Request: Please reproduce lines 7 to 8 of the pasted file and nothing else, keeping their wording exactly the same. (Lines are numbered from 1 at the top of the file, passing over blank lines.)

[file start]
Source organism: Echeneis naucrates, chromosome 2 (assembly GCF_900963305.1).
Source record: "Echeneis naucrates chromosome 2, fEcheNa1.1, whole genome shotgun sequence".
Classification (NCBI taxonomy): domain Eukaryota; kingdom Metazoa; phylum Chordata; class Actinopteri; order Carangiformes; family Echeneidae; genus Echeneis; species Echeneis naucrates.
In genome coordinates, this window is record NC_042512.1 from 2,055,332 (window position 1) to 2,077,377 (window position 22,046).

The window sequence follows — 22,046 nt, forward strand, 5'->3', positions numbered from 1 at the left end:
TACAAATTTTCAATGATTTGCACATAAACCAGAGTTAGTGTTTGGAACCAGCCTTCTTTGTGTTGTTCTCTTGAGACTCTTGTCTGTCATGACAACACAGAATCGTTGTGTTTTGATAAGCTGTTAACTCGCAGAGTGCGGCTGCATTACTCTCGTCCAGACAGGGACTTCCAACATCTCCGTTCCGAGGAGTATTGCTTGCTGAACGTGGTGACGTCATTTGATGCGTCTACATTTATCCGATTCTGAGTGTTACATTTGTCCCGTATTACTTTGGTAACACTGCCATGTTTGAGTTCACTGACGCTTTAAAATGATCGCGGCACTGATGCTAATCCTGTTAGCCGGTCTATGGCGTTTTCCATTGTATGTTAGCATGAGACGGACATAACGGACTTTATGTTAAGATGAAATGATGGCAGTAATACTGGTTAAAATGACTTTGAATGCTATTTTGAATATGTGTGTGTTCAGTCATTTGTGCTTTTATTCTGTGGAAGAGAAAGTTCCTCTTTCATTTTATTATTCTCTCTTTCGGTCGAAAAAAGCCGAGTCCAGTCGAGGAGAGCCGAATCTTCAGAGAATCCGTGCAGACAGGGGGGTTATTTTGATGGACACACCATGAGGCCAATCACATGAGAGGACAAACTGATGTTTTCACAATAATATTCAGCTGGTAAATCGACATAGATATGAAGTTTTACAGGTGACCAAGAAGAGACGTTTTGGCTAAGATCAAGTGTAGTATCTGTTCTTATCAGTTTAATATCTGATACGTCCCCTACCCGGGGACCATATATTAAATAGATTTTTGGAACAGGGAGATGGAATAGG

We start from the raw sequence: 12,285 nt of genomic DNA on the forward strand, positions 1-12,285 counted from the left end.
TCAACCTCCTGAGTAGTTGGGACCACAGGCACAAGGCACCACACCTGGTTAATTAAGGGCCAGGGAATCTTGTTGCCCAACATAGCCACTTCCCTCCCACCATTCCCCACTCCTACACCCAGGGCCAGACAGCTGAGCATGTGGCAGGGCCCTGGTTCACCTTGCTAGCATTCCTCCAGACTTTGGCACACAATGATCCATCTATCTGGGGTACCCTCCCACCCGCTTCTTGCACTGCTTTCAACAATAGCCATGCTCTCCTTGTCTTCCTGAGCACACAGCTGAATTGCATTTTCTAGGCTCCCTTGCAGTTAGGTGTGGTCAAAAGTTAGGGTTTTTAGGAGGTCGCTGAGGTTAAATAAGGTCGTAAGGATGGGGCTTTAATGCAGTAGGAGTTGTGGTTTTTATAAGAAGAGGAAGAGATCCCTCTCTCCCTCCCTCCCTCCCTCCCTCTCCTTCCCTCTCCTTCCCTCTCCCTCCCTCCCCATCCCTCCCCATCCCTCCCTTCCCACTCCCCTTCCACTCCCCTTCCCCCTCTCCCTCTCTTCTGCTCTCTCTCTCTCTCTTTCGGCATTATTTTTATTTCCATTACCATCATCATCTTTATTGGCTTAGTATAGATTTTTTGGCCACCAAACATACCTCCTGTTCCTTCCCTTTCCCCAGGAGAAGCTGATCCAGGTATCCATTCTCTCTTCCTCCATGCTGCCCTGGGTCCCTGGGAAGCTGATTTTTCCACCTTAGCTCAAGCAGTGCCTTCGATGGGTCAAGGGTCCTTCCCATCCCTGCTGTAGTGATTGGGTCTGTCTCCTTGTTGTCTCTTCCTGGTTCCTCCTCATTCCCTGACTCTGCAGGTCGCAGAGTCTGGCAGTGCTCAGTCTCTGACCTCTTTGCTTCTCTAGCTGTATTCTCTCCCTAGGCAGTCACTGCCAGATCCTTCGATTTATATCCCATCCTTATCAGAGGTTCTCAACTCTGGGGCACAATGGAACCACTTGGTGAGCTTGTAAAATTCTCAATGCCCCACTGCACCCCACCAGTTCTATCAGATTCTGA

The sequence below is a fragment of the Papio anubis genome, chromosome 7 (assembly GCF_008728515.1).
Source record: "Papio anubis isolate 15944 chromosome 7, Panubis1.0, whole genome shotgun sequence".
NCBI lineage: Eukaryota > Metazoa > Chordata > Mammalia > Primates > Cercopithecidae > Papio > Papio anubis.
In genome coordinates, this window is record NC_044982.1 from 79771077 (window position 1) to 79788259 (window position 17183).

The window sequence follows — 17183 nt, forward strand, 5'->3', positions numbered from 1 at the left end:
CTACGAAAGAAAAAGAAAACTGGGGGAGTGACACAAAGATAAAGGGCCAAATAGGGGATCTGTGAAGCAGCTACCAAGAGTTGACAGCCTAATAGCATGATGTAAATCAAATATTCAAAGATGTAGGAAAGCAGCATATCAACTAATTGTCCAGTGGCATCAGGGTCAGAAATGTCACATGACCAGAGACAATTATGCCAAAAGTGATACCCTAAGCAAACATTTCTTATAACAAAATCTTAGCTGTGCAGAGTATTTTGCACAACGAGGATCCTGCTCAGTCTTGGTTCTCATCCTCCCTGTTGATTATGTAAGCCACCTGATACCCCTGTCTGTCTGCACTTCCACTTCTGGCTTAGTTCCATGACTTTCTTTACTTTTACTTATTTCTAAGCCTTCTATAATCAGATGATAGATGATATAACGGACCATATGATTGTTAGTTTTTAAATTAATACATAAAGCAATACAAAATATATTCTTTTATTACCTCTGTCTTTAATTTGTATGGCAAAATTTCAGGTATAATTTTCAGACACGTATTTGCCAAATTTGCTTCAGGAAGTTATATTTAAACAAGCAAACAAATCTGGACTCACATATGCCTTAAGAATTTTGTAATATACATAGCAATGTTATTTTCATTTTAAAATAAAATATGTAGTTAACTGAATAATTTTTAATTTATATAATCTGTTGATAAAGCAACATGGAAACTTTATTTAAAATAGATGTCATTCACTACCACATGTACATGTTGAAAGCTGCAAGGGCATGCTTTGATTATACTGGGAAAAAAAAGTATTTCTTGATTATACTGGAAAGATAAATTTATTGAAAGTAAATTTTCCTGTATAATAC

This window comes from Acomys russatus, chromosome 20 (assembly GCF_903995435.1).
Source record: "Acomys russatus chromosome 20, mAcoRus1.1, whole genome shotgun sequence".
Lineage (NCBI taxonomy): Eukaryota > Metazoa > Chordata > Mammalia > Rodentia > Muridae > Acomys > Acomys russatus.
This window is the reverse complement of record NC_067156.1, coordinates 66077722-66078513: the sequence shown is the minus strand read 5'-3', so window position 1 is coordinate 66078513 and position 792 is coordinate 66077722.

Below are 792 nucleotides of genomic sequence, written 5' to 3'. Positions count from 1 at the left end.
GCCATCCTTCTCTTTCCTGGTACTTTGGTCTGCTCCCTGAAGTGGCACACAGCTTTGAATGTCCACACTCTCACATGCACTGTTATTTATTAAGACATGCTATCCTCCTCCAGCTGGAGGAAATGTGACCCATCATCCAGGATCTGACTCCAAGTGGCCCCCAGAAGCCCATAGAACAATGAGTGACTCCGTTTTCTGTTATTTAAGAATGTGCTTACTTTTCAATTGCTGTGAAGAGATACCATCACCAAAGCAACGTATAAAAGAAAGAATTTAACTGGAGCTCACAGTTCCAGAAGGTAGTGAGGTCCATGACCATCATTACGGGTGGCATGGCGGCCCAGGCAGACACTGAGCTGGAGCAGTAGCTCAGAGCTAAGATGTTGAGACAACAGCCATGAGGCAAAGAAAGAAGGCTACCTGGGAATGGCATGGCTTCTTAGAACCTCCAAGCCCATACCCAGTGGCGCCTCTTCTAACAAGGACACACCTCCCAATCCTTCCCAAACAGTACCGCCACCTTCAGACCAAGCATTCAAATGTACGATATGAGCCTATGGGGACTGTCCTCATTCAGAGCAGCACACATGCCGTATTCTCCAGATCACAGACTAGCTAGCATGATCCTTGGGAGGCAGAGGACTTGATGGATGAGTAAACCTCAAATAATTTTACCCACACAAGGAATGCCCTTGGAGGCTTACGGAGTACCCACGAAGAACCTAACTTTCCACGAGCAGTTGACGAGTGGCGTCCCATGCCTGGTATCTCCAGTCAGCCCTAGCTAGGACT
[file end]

We start from the raw sequence: 12,285 nt of genomic DNA on the forward strand, positions 1-12,285 counted from the left end.
TCAACCTCCTGAGTAGTTGGGACCACAGGCACAAGGCACCACACCTGGTTAATTAAGGGCCAGGGAATCTTGTTGCCCAACATAGCCACTTCCCTCCCACCATTCCCCACTCCTACACCCAGGGCCAGACAGCTGAGCATGTGGCAGGGCCCTGGTTCACCTTGCTAGCATTCCTCCAGACTTTGGCACACAATGATCCATCTATCTGGGGTACCCTCCCACCCGCTTCTTGCACTGCTTTCAACAATAGCCATGCTCTCCTTGTCTTCCTGAGCACACAGCTGAATTGCATTTTCTAGGCTCCCTTGCAGTTAGGTGTGGTCAAAAGTTAGGGTTTTTAGGAGGTCGCTGAGGTTAAATAAGGTCGTAAGGATGGGGCTTTAATGCAGTAGGAGTTGTGGTTTTTATAAGAAGAGGAAGAGATCCCTCTCTCCCTCCCTCCCTCCCTCCCTCTCCTTCCCTCTCCTTCCCTCTCCCTCCCTCCCCATCCCTCCCCATCCCTCCCTTCCCACTCCCCTTCCACTCCCCTTCCCCCTCTCCCTCTCTTCTGCTCTCTCTCTCTCTCTTTCGGCATTATTTTTATTTCCATTACCATCATCATCTTTATTGGCTTAGTATAGATTTTTTGGCCACCAAACATACCTCCTGTTCCTTCCCTTTCCCCAGGAGAAGCTGATCCAGGTATCCATTCTCTCTTCCTCCATGCTGCCCTGGGTCCCTGGGAAGCTGATTTTTCCACCTTAGCTCAAGCAGTGCCTTCGATGGGTCAAGGGTCCTTCCCATCCCTGCTGTAGTGATTGGGTCTGTCTCCTTGTTGTCTCTTCCTGGTTCCTCCTCATTCCCTGACTCTGCAGGTCGCAGAGTCTGGCAGTGCTCAGTCTCTGACCTCTTTGCTTCTCTAGCTGTATTCTCTCCCTAGGCAGTCACTGCCAGATCCTTCGATTTATATCCCATCCTTATCAGAGGTTCTCAACTCTGGGGCACAATGGAACCACTTGGTGAGCTTGTAAAATTCTCAATGCCCCACTGCACCCCACCAGTTCTATCAGATTCTGA